It was a brutally fast fire that swept up the back porch of a Brighton Park two flat in March of 1993 that killed two older residents.
Hours after the fire, police interrogated then 14-year-old Adam Gray, winning a false confession from him with the promise he could go back to his eighth-grade class and his family.
"They made it clear to me--in no uncertain terms--that it was only going to get worse for me if I didn’t start changing my answers," Gray said Thursday.
Now 25 years later, after gaining his freedom, and a certificate of innocence, Gray is filing a civil suit against the city of Chicago and the police department that cost him decades of his life.
"I don’t think I had much hope … I wasn’t in custody thinking justice was going to come any day," Gray said. "I didn’t understand this amount of hatred toward me from the cops, why they were lying, why everybody was lying."
Attorney Jon Loevy says the phenomenon of false confessions is real and all too common in Chicago.
"People don’t understand the psychology of having your will overborne," he said. "It's obvious when you are 14 years old--or essentially 13--it’s a much different ballgame when you are an adult. If nothing else comes out of this, it can educate people that false confessions happen."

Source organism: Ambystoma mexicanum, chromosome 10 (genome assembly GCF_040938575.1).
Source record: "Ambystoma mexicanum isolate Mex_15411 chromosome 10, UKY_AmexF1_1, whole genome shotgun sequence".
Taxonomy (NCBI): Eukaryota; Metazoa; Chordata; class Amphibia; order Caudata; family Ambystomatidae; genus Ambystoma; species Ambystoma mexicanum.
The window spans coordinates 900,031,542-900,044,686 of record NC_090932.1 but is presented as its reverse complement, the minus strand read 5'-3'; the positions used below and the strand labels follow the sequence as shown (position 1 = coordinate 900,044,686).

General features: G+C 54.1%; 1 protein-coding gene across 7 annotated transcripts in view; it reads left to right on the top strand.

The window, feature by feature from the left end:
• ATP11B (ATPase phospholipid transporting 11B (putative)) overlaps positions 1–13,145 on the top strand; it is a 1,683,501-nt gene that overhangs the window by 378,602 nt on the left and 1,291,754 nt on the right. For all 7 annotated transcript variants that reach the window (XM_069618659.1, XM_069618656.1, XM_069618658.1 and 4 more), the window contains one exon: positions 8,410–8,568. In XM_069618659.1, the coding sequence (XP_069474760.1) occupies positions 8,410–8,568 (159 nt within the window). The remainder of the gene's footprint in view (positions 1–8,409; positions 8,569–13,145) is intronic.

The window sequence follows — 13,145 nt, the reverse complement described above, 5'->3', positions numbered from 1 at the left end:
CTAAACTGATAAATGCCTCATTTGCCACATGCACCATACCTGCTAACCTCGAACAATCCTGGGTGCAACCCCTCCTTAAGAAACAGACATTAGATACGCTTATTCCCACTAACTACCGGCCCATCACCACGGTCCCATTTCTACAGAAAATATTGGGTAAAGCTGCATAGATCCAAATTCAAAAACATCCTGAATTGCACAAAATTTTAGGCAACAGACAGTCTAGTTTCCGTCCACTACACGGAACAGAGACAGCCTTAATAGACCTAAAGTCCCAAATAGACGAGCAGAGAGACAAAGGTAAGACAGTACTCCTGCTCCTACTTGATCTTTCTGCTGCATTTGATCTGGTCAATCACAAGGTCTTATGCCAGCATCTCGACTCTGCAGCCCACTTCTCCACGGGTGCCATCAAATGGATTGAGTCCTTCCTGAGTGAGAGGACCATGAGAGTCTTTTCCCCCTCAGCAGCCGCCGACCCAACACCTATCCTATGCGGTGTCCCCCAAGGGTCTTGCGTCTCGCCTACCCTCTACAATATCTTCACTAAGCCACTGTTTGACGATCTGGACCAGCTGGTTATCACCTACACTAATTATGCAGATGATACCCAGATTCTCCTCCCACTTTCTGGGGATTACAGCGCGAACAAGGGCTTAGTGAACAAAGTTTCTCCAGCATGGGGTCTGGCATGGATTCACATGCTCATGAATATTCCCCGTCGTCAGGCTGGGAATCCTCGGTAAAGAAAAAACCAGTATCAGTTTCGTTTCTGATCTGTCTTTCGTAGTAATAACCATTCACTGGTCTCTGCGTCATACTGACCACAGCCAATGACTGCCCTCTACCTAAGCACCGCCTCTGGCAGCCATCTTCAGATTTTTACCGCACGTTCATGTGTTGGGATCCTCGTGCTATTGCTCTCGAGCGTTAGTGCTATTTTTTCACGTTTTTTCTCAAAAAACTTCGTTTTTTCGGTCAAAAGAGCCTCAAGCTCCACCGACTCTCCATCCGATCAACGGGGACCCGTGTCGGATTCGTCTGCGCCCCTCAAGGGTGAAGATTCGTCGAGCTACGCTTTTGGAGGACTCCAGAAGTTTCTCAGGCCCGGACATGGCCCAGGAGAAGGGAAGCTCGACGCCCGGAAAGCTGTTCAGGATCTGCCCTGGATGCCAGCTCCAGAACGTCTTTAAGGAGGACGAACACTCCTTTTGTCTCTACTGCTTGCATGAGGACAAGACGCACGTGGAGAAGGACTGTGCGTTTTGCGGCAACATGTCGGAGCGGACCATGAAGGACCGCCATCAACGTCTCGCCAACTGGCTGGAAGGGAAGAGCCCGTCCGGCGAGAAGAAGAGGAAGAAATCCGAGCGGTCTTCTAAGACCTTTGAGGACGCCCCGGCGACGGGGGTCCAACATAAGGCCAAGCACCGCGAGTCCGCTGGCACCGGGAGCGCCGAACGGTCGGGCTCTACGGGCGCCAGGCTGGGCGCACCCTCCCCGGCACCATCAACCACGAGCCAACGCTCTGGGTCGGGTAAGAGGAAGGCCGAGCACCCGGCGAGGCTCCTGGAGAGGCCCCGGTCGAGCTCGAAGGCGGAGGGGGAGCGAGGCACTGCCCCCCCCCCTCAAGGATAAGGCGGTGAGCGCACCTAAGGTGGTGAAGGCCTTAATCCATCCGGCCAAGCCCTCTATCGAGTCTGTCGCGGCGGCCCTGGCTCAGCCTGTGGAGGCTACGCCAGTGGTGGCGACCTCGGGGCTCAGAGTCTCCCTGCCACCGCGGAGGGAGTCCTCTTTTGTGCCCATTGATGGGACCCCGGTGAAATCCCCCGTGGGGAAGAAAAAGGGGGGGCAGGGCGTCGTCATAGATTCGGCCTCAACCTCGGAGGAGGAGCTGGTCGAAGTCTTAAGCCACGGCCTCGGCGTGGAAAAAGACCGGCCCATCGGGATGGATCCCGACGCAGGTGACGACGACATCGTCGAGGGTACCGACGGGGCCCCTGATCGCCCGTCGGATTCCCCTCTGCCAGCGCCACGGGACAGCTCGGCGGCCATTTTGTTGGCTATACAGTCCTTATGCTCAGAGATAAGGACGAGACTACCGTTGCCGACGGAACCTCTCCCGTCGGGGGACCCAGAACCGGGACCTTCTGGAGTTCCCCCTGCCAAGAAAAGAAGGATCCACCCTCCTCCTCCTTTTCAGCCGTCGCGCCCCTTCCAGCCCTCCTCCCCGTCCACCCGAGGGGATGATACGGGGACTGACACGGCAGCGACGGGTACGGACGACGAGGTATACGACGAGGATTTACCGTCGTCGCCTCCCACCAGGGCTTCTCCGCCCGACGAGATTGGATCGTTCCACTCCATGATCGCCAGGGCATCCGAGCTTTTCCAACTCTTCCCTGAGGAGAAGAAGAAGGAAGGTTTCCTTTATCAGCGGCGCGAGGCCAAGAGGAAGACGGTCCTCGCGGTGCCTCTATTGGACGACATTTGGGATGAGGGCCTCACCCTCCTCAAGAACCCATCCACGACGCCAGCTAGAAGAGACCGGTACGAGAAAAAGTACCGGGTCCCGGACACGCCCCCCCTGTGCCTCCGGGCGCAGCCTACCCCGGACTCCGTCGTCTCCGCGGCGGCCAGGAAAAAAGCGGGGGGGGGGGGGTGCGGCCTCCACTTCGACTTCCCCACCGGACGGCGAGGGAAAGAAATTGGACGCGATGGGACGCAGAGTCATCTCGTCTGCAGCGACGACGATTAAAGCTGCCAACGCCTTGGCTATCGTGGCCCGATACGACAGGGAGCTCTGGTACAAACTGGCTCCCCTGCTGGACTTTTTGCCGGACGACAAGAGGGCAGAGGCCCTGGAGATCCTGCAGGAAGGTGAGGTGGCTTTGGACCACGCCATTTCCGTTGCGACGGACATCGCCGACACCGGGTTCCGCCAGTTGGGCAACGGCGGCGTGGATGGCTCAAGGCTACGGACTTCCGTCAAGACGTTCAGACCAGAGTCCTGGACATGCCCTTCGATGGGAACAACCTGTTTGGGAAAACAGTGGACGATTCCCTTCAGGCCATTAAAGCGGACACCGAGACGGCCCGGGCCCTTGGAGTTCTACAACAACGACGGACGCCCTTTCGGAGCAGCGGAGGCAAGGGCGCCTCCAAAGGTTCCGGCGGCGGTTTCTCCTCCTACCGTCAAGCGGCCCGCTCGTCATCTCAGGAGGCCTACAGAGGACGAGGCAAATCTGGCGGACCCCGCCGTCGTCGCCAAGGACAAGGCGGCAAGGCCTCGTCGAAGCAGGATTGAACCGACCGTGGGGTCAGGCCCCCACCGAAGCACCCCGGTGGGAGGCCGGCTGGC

A confession and conviction that have taken its toll on Gray and his family.
"Its been a change for all of us," Michael Gray, Adam's brother, said. "For our adaptation and Adam’s adaptation, its been challenging."
Adam Gray is seeking monetary damages against the city and hopes other cops will learn from this experience.
"(I'm) trying to send a message down the line: if you are a dirty cop, these things are going to catch up to you, that’s the whole point of this," he said.
The city of Chicago said it had not yet seen the lawsuit and could not comment on it.